“Falconer, my patience for nonsense is even lower than usual at this moment. That demon of yours is supposed to be amnesiac. First I find that someone has summoned one of Elilial’s own servants onto my campus, which not just any warlock could do at the best of times. And then you start spouting specific and hitherto unknown tactical information about the forces of Hell. Believe me, if there were any record on the mortal plane of two of the gnagrethycts having been lost, I’d have heard of it. None of them have been here in six centuries. Vadrieny’s memories starting to return would be a serious concern under any circumstances. Right now, it’s officially a problem.”
Teal’s eyes had progressively widened as she spoke. She shifted her gaze to the near distance, apparently focusing inward; Tellwyrn gave her a moment of quiet, crossing her arms and drumming her fingers against her sleeve impatiently.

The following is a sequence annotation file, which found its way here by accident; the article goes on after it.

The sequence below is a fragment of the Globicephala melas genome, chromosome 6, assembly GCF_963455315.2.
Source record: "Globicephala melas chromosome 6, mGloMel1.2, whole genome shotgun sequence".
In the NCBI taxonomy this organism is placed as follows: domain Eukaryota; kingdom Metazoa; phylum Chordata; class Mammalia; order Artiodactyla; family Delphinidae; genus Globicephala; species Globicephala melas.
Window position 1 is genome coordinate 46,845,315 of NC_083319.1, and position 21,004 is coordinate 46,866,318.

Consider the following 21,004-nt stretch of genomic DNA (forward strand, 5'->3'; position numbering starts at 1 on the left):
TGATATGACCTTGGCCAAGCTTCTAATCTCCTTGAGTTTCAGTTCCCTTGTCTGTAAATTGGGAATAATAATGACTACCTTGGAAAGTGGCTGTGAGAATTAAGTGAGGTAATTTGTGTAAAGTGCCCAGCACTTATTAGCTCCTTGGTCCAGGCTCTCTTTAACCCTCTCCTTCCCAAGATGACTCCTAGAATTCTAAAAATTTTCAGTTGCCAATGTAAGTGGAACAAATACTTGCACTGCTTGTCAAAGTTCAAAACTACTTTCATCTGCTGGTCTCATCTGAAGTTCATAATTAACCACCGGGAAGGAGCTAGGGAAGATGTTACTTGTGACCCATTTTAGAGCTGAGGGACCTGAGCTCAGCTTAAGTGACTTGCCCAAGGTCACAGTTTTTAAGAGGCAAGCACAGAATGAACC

“She…doesn’t know,” Teal said finally. “It’s like…common knowledge. Not anything with a personal meaning attached.”
“Mm,” Tellwyrn grunted. “In fiction, retrograde amnesia which deletes personal memories while leaving general knowledge intact is a common enough plot device. In reality, that’s something that technically could happen but pretty much never does, because that is not how brain damage works. Such effects generally only occur as a result of magical manipulation, where someone imposed them deliberately. So even if Vadrieny’s memories are not starting to spontaneously return… This isn’t a good sign.”
“I understand,” Teal said seriously. “But, Professor… Even if Vadrieny’s memory came back, it’s not as if she would suddenly return fully to what she was. She and I are too integrated… And even with the restored memory of her old life, the new one isn’t nothing. I don’t think it would be as simple as her just…reverting to a destructive demon.”